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HSBC on credit and borrowing in Turkey



Turkey currency economic crisis Istanbul.JPGMurad

  • News out of Turkey about its stuttering economy has
    slowed over the past few days, but major issues
  • After the collapse of the lira, HSBC’s Melis Metiner is
    now warning of another thread to the country’s fragile
  • Credit growth in both the commercial and domestic
    sectors is slowing sharply, likely presaging a significant
    weakening in growth going forward.

After the flare-up in Turkey
which saw its currency drop 25%
in a week, major tensions with the US, and even talk of its
entire economy collapsing, things appear to have quietened down
over the past few days, as the country settles in to try and
solve its problems.

Just because things have calmed down, however, doesn’t mean
Turkey is out of the woods yet, and a recent note from HSBC shows
just why.

Writing to clients this week, HSBC’s Melis Metiner, an economist
for central and eastern Europe, the Middle East, and
Africa, said that there are still several signs that things could
get worse before they get better in the stricken nation.

The big issue, Metiner says, is the fact that growth in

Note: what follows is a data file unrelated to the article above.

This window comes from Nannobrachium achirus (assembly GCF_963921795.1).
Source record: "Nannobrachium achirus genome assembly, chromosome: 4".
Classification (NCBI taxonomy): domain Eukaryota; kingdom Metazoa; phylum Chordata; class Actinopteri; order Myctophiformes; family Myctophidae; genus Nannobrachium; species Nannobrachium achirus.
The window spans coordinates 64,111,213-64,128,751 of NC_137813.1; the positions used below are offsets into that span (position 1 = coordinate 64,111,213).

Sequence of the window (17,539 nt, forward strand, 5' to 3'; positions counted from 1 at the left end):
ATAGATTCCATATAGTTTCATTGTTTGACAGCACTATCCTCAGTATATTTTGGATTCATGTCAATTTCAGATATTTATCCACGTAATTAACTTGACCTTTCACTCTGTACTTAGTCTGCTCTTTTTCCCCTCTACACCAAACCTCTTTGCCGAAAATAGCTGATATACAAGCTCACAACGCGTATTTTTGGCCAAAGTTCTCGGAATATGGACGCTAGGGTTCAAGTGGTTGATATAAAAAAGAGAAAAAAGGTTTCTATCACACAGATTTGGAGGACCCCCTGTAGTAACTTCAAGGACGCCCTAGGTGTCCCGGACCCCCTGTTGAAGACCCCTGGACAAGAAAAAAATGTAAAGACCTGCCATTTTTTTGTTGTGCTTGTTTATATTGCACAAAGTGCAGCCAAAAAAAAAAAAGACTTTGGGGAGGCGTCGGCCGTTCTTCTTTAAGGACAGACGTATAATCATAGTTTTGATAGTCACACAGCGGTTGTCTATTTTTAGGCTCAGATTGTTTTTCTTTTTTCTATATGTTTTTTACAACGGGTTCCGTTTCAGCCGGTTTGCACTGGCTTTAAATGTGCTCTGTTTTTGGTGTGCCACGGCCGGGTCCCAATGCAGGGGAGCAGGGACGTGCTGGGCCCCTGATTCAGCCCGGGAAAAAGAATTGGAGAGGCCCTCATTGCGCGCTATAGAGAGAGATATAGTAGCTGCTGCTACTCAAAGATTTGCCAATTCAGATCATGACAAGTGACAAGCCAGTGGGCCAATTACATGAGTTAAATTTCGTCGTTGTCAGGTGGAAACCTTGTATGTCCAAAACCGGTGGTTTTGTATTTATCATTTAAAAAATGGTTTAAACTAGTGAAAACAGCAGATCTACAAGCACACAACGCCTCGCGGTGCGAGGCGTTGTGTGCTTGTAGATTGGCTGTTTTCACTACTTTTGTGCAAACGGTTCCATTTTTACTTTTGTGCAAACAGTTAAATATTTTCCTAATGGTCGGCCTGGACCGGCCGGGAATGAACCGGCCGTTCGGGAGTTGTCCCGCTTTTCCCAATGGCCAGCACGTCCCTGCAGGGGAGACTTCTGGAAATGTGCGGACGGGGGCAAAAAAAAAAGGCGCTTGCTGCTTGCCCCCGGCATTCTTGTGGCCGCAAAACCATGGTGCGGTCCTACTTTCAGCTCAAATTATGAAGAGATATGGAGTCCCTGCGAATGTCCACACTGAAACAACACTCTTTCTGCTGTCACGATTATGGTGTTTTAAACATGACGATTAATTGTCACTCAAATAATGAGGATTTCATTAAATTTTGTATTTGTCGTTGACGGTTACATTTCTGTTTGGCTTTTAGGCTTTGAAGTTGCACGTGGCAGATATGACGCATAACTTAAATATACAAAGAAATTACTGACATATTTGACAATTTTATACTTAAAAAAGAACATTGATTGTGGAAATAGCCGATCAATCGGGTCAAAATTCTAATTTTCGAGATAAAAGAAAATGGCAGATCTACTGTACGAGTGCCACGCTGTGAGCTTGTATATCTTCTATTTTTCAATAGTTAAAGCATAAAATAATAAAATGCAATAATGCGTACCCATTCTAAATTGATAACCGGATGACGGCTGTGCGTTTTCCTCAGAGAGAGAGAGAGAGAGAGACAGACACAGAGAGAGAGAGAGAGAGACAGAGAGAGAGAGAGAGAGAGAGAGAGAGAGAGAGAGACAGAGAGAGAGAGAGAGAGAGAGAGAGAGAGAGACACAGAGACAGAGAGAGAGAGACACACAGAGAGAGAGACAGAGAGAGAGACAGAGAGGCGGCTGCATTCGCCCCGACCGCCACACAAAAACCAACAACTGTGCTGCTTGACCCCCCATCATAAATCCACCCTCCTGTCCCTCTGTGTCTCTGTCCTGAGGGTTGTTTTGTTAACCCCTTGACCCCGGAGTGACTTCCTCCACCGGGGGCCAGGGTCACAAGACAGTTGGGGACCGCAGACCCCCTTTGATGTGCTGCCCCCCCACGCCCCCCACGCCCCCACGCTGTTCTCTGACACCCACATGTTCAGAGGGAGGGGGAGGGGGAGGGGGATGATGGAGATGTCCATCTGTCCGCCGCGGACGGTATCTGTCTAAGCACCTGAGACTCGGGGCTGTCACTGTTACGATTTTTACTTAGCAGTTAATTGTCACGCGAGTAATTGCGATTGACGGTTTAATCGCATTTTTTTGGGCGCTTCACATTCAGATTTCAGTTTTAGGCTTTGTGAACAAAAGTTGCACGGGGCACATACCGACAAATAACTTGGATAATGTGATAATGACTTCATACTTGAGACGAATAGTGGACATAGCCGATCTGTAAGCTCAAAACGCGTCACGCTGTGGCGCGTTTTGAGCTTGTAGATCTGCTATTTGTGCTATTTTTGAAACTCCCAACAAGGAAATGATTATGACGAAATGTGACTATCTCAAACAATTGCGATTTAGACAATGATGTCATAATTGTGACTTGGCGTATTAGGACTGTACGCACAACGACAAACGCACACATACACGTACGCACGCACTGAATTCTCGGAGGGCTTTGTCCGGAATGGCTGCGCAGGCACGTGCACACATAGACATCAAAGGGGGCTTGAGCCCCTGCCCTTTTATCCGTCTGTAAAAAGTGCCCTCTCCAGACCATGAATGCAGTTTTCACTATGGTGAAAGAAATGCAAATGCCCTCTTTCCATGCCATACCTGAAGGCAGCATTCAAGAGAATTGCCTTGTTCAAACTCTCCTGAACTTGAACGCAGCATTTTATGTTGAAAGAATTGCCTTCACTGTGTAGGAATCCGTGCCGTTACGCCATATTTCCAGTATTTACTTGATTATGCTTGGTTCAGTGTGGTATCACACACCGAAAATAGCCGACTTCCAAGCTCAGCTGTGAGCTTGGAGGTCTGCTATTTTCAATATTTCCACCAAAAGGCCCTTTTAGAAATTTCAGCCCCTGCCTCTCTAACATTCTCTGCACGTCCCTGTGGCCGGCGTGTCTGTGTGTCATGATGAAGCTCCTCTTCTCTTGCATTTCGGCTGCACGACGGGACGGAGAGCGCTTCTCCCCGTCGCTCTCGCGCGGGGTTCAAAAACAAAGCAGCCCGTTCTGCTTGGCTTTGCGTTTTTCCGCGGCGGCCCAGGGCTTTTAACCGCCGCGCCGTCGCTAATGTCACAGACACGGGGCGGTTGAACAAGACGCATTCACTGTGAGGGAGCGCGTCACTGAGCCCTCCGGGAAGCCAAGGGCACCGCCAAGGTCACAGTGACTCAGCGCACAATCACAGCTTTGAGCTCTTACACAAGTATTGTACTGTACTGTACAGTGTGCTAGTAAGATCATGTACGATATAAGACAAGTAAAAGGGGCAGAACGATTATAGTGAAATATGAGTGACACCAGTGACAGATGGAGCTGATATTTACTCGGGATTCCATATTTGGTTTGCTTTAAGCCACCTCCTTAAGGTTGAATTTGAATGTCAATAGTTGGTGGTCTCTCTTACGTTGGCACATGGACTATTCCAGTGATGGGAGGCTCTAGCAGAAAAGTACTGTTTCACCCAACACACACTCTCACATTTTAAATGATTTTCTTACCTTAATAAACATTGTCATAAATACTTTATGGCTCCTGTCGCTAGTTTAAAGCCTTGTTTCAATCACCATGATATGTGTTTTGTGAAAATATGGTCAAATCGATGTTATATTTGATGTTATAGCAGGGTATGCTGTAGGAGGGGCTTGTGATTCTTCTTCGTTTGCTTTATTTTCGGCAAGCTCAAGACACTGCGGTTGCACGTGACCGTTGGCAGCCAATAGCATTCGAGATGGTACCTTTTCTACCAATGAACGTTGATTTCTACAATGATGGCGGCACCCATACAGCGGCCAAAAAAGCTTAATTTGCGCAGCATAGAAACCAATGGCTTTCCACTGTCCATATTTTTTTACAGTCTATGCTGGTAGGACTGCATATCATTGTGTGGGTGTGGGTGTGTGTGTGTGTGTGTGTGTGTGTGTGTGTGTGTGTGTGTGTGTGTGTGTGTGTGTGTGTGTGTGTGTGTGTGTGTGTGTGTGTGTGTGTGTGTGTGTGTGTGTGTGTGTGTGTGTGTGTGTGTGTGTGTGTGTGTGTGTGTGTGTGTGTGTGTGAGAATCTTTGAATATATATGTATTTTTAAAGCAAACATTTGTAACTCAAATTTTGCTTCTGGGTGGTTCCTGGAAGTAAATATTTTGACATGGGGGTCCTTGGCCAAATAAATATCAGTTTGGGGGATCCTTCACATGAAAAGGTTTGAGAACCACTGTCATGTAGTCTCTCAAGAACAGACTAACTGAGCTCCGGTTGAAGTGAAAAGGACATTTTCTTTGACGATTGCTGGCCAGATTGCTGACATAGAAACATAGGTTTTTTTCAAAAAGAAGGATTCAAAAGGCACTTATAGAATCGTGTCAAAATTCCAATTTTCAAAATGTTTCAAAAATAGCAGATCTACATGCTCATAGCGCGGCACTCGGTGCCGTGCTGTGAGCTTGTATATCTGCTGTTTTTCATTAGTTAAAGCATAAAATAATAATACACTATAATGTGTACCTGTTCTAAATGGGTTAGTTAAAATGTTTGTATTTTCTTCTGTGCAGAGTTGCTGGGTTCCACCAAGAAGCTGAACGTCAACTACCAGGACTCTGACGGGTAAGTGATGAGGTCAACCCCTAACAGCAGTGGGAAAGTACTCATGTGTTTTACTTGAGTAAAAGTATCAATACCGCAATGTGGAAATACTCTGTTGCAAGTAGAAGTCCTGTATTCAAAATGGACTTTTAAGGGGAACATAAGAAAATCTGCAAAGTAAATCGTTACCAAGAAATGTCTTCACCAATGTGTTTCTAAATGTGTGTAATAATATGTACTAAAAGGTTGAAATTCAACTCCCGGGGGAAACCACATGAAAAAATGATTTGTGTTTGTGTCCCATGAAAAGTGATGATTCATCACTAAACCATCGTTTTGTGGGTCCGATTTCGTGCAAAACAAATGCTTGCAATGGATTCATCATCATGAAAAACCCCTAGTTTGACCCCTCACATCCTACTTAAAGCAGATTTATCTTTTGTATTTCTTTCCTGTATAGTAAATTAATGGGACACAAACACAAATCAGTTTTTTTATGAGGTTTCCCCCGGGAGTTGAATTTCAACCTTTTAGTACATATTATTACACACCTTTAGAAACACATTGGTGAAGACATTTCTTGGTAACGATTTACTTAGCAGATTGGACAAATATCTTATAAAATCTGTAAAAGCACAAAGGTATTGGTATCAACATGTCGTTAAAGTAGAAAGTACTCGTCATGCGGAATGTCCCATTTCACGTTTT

people and businesses being given credit is so low.

“A look at recently released data shows that a more
challenging external backdrop and TRY [the Turkish lira] weakness
and volatility have dragged credit growth lower,” Metiner

“Consumer loan growth has slowed from around 20% in the
middle of last year to 14% in annualized terms,” she

“The slowdown in commercial loan growth has been much more
marked, with the annualised pace falling below zero in
mid-August, the slowest pace since 2009.”

“Total loan growth, as a result, has slowed to around 4% in
annualised terms, the slowest pace seen since 2015.”

The chart below illustrates that sharp slowdown (in this
case in domestic credit):

Screen Shot 2018 08 24 at 08.50.08HSBC

While too much credit can be a negative for an economy, as
borrowers overstretch themselves leading to possible defaults,
credit helps to allow households to spend, and companies to
invest in their businesses. If credit slows too sharply, the
subsequent lack of investment can lead to slowing economic

Metiner believes this could manifest itself in Turkey,
saying that slowing growth in credit “is set to weigh on Turkey’s
growth, especially private investment.”

The natural response to such a slowdown, Metiner notes,
would be for the Turkish central bank to raise interest rates in
order to fuel spending. “We believe further policy tightening and
a prolonged period of tight policy are both warranted.”

She also notes, however, the reticence of the Erdogan
administration to allow such moves.
Erdogan himself is staunchly opposed to high interest rates
and once 
publicly described them as “evil.”

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